After the original article in the Guardian, the story spread quickly; over 2000 stories about Pigeon Air Patrol ran in news outlets around the world, generating free publicity for DigitasLBi and Plume Labs, their client.10 Most of these stories did not contain any additional research beyond what was reported in the original article. There was no mention of PigeonBlog as an important predecessor, nor any real discussion of Pigeon Air Patrol as marketing rather than art, technological innovation, or activism.11 The media almost unilaterally presented Pigeon Air Patrol as a fun, innovative, and socially-conscious project.

However, if you compare the aims of PigeonBlog to those of the app that DigitasLBi is promoting, a different impression emerges. Whereas da Costa was concerned with social justice and the unequal effects of urban air pollution, the Plume Air Report app individualizes the problem of air pollution, telling users whether or not it’s a good time to go for a jog or dine outdoors. For many people who live near highways or refineries, exposure to pollution isn’t a matter of optimizing one’s lifestyle (should I take a jog now or in a couple of hours?) but an everyday necessity (I have to wait for the bus every day at 6 a.m. to keep my job). By framing exposure as individual choice, the environmental justice questions are swept aside and we fail to hold polluters accountable for their impact on our collective health; we simply rearrange our lives to accommodate the smog—those of us who can afford to, that is.

If the politics of these projects are so different, why were they reported as if they are the same? What is wrong with the optics when an environmental justice project by an artist appears the same as a project by a marketing firm to promote a start-up? Why didn’t any news articles reference PigeonBlog? Or, more concretely, why didn’t anyone involved (Duquesnoy? Plume Labs? Journalists?) just google “pigeons” and “pollution sensor” together and learn that Pigeon Air Patrol was not the first time pigeons had been used for pollution monitoring?

Digital Smog

We are living in an age of digital smog.12 An unfathomable amount of information is available at our fingertips, but it seems that, paradoxically, we are becoming less discriminating about how we use it. Information appears to us in an undifferentiated haze, with reliable information interspersed with advertising, propaganda, and conjecture. If you google the famous American science writer and environmentalist Rachel Carson, for example, you are just as likely to be told that Carson is responsible for the murder of millions of people who died of malaria (an opinion propagated largely by corporately funded right-wing think tanks like the Hoover Institution) as you are to learn the importance of her 1964 book Silent Spring in launching the US environmental movement.13 Google’s algorithms do not differentiate between good and bad information, marketing and art.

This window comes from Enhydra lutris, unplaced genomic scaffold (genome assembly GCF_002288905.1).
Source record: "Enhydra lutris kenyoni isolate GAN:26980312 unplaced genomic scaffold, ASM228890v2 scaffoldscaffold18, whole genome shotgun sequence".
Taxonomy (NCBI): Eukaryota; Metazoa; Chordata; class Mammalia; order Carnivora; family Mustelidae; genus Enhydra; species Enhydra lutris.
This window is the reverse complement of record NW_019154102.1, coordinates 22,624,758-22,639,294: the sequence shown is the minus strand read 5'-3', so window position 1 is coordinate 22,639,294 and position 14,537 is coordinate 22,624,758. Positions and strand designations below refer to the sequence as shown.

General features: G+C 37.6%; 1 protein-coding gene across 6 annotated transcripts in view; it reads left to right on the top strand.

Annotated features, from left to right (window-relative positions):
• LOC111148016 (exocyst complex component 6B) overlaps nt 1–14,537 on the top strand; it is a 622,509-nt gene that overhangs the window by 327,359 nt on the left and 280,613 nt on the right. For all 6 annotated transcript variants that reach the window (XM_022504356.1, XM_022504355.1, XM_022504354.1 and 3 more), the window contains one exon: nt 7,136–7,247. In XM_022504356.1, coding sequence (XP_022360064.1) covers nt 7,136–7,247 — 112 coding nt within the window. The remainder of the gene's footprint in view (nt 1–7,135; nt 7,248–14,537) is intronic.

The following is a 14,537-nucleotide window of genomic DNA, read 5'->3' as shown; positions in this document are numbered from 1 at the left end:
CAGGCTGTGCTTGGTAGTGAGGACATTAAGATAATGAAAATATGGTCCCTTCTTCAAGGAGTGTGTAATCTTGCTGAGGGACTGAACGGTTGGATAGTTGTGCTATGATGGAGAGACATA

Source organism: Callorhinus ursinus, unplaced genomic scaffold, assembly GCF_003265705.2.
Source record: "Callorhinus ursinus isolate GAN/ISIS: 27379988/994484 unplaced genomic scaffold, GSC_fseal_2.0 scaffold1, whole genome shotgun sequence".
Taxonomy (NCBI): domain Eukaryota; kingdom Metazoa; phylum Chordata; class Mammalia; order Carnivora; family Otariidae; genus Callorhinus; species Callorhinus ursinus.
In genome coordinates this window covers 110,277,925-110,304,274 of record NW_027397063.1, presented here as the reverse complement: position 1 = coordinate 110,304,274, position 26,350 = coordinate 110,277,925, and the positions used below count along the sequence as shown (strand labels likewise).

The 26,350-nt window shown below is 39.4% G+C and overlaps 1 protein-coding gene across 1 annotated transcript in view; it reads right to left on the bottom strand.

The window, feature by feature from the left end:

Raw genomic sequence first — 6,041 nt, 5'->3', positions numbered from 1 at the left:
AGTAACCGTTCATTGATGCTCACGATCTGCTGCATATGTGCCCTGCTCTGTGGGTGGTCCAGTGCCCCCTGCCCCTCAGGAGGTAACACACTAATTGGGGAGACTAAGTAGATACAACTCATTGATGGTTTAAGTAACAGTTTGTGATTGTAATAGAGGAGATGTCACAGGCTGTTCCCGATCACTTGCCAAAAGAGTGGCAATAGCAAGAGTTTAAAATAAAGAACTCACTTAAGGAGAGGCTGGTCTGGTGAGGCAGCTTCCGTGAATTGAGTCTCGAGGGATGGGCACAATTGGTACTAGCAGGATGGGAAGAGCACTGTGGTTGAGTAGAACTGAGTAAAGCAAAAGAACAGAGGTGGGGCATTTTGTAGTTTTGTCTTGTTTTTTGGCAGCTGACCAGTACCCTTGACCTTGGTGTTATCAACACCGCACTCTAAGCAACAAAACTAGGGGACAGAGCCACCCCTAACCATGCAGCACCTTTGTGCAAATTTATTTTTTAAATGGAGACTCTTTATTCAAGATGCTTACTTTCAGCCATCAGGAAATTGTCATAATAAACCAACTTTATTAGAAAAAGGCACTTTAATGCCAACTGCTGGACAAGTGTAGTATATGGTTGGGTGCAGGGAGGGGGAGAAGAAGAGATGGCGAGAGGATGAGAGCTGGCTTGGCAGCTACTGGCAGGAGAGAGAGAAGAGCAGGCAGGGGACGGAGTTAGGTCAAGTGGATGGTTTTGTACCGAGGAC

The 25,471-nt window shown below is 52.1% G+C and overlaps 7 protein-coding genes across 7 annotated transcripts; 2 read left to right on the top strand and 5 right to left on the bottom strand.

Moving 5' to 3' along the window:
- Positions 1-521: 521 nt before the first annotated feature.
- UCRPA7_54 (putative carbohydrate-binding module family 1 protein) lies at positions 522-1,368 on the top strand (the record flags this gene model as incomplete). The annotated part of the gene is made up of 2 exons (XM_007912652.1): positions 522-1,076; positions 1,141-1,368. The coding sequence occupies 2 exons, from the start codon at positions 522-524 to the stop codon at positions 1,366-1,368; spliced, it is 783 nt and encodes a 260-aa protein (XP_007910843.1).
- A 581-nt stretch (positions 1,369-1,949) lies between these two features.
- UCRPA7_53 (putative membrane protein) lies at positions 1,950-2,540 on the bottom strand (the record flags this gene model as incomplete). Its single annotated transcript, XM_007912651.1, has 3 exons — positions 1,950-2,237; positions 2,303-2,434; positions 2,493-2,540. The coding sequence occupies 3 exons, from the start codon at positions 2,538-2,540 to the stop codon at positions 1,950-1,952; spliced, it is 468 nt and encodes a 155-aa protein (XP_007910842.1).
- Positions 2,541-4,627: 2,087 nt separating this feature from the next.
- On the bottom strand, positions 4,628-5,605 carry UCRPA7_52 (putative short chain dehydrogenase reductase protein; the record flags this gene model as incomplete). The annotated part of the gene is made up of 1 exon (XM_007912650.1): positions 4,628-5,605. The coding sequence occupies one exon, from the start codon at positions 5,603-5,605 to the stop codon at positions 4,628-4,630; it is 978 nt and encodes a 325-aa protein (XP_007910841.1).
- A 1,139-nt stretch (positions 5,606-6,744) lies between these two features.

Digital smog is ahistorical, much like the smog measured by da Costa’s pigeons. Above Los Angeles, nitrogen oxides combine with VOCs and ultraviolet light from the sun in ongoing chemical reactions; molecules cannot be traced to their sources. They lose their histories. Similarly, information on the Internet seems to come from everywhere and nowhere, claims are rarely tethered to their origins, and false quotes and statistics circulate freely. In the reporting on Pigeon Air Patrol, we can see how quickly one version of the story spreads—so quickly that that there was no time to pause and place Pigeon Air Patrol within a history (as coming after PigeonBlog) or in the context of its industry (as, first and foremost, advertising). This kind of decontextualized information is the product of a digital media landscape that Henry A. Giroux argues “erase[s] history by producing . . . a culture of immediacy, speed, simultaneity and endless flows of fragmented knowledge.”14 Here, the speed of the news cycle and the fetishization of innovation conspire against rigorous research and citation, which works just fine for DigitasLBi.

For the rest of us, the results are insalubrious, to say the least. Now more than ever, we’re feeling the effects of digital smog. We’ve witnessed the terrifying rise of clickbait candidate Donald Trump, while Instagram celebrities sell us laxative teas claiming they “detoxify.”15 Although the need for media literacy is higher than ever, I’ve noticed instead an alarming relativism in how my students (most of whom were born in the ’90s) consume media. They tend to see all content online as either equally reliable or, conversely, equally unreliable. It doesn’t matter whether the author is an environmental journalist at a national newspaper or paid by an oil company, because it’s all biased anyway. This can be a dangerous attitude, as we’re seeing in the current election cycle. If we assume that all politicians lie, we don’t hold them accountable for their claims; Trump, it seems, is immune to fact-checking.